SPORT IN THE CLASSROOM TEACHING SPORT RELATED COURSES IN THE HUMANITIES
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A collection of essays that focuses on teaching sport-related classes in the humanities and social sciences. It is designed to aid university faculty in proposing or revising courses and features sample syllabi, assignment instructions, and examinations in the appendix to each essay.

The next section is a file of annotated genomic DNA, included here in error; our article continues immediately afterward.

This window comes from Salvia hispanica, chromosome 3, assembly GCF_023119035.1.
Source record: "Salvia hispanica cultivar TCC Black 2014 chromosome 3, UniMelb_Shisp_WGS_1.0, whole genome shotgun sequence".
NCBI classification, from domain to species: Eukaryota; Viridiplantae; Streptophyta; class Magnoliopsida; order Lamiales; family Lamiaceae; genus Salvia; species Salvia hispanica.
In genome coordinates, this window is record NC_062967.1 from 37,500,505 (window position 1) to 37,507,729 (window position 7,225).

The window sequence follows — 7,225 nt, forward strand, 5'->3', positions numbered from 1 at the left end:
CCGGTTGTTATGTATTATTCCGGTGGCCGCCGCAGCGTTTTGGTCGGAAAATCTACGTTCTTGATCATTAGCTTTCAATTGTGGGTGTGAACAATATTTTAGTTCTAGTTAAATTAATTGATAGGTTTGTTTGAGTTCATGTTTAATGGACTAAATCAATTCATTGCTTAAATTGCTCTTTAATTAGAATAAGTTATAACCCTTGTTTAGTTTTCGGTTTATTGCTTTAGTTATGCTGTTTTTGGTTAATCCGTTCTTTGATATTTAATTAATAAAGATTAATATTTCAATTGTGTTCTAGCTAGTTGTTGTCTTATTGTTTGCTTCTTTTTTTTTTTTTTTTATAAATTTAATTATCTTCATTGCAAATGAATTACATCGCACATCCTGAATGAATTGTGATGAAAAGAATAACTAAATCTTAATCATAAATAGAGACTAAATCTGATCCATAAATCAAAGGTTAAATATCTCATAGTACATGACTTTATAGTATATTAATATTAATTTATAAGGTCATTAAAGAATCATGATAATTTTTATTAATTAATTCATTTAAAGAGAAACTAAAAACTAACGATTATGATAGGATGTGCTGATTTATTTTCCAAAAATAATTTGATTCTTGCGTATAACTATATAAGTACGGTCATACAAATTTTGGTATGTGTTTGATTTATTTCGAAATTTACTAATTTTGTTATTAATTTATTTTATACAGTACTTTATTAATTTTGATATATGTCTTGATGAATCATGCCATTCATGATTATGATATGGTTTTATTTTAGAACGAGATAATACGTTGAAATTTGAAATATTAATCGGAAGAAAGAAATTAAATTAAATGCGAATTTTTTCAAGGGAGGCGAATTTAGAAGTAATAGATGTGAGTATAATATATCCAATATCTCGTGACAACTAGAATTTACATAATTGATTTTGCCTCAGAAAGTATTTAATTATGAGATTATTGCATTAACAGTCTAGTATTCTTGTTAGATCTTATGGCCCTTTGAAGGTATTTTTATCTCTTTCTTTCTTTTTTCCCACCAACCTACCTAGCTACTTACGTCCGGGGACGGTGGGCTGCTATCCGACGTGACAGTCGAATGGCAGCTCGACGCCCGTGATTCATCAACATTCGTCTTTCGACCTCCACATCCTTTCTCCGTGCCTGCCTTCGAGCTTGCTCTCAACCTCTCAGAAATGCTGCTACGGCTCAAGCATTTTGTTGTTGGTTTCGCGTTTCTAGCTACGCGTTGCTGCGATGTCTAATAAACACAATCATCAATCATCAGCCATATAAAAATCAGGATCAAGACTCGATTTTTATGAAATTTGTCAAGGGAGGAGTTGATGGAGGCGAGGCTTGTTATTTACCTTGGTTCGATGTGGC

Praise for the First Edition: "Barrie Houlihan's astonishingly ambitious and skilfully assembled collection examines the relations between sport, social policy and the social context that underlies the two. Organized around such themes as exclusion, commercialism and international comparisons, the book allows the reader to understand not only the centrality of sport to contemporary society, but the often perplexing policies that contrive to encourage or deny participation, promote or deter public sector involvement and support or undermine physical education. Importantly, Houlihan never prioritises the general over the particular, always striving to find detail amid the bigger picture." - Ellis Cashmore, Professor of Culture, Media and Sport, Staffordshire University "The most comprehensive study of contemporary issues in sport by leading international scholars. Houlihan's book is the answer to sports students' prayers, full of information, statistics, tables and figures, extensive guides to further reading and, most important of all, challenging ideas. A weighty vademecum for the early 21st century." - Jim Riordan Honorary Professor of Sports Studies, University of Stirling, Professor Emeritus at University of Surrey, and President of the European Sports History Association Fully updated and revised, the Second Edition of Barrie Houlihan's ground-breaking book provides students and lecturers with a one-stop text that is comprehensive, multi-disciplinary, accessible, international and engaging. Sport and Society allows students to: Approach the study of sport from a multi-disciplinary perspective. Understand the importance of social structure, power and inequality in analyzing the nature and significance of sport in society. Address the rapid commercialization and regulation of sport. Engage in comparative analysis to understand problems clearly and produce sound solutions. Expand their knowledge through chapter summaries, guides to further reading and extensive bibliographies. This Second Edition contains five brand new chapters, which reflect recent concerns with: young athletes and human rights, sport and the city, sport and violence, sport and health, and sport and Islam. A superb teaching text, it will be relished by lecturers seeking an authoritative introduction to sport and society and students who want a relevant, enriching text for their learning and research needs.